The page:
We all think we know about maternity leave, right? But there's always confusion as to whether there's a certain time limit, whether or not it's paid, and does that go for adoption, too? Under the Family and Medical Leave Act, employers of 50 or more are required to provide up to 12 weeks of unpaid, job-protected leave to eligible employees. Eligibility includes within one year of the birth or adoption of a child, or a serious illness of the employee, employee's spouse, child or parent. This leave is not required for other family members or close friends.

Eligibility also involves having worked for the employer for at least 1 year, and at least 1,250 hours (that's a little over 52 days), 1 year preceding the leave. For more on whether you or your employee are eligible for for workplace leave, click here.

Wage and Hour Division

While many of us work 40-hour-per-week jobs, certain divisions keep employees working long into the night. But how do you know when you're working overtime? Can employers tell employees they're not allowed to work overtime?

According to the United States Wage and Hour Division, covered, nonexempt employees are required to receive overtime pay for hours exceeding 40 per workweek (this also means a regularly recurring period of 168 hours or 7 consecutive 24-hour periods) at a rate of one and half times the regular. And yes, for employees over 16 years old, there is "no limit" on the number of hours they may work in any given workweek. However, overtime pay is not required when employees work on weekends or holidays.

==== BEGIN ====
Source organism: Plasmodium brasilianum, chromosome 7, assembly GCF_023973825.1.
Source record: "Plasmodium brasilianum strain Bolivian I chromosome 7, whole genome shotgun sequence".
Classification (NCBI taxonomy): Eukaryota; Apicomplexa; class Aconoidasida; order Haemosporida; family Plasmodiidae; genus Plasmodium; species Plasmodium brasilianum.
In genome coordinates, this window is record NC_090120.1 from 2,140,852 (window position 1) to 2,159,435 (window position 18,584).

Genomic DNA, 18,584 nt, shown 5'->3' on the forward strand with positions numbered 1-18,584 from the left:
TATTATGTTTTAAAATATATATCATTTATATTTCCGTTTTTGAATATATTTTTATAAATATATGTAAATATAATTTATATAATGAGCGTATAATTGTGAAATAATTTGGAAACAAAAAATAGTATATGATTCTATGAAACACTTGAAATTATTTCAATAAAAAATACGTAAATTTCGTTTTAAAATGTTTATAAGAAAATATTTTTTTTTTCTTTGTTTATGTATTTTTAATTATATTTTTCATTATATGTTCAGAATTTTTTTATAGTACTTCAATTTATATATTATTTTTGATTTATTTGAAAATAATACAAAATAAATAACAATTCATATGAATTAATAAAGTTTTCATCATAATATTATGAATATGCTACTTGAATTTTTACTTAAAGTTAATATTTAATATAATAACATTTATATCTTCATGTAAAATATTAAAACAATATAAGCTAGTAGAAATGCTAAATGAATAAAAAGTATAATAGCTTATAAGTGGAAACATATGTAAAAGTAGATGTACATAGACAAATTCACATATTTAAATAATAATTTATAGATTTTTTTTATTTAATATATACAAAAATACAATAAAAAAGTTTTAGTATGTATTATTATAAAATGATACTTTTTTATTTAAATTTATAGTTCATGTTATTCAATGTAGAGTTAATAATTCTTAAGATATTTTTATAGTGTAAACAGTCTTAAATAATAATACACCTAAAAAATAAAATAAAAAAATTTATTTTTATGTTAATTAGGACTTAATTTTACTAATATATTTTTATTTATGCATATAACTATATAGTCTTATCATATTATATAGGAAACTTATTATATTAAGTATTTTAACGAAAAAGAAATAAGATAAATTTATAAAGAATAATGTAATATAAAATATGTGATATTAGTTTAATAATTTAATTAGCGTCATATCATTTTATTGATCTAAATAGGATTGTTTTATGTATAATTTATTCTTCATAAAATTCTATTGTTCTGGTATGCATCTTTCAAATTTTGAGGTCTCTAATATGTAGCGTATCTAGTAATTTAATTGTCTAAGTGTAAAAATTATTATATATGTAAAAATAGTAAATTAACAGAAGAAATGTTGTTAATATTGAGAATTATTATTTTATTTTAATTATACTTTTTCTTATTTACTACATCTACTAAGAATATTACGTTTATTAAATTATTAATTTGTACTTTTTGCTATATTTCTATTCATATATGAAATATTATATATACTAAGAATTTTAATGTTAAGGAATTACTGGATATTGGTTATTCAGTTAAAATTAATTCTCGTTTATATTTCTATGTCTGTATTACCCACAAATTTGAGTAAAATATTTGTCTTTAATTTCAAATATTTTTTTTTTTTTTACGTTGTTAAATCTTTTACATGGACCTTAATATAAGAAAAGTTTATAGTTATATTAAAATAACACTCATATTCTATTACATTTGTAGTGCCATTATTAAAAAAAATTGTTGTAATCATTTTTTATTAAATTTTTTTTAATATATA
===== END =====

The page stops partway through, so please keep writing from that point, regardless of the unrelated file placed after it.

According to the Fair Labor Standards Act, "employ" means "to suffer or permit to work." The workweek includes all the time during which an employee is required to be on work premises or to their assigned workplace. The workday includes the time in between which the employee starts his or her "principal activity" and ends it: "The workday may therefore be longer than the employee's scheduled shift, hours, tour of duty, or production line time." This fact means that an employee can voluntarily keep working after his or her shift is up, to "finish an assigned task or to correct errors." Whatever the reason, the Fair Labor Standards Act requires that these hours be paid, as they are spent doing work.

For more information on overtime and other wage laws, check this out.

Labor laws are impertinent. They protect the rights of the most valuable assets to any business: its employees. It's essential to be aware of the U.S. labor laws in order to comply and uphold the business standards set in place to keep America's labor force safe.

For more on state-specific labor laws, click here.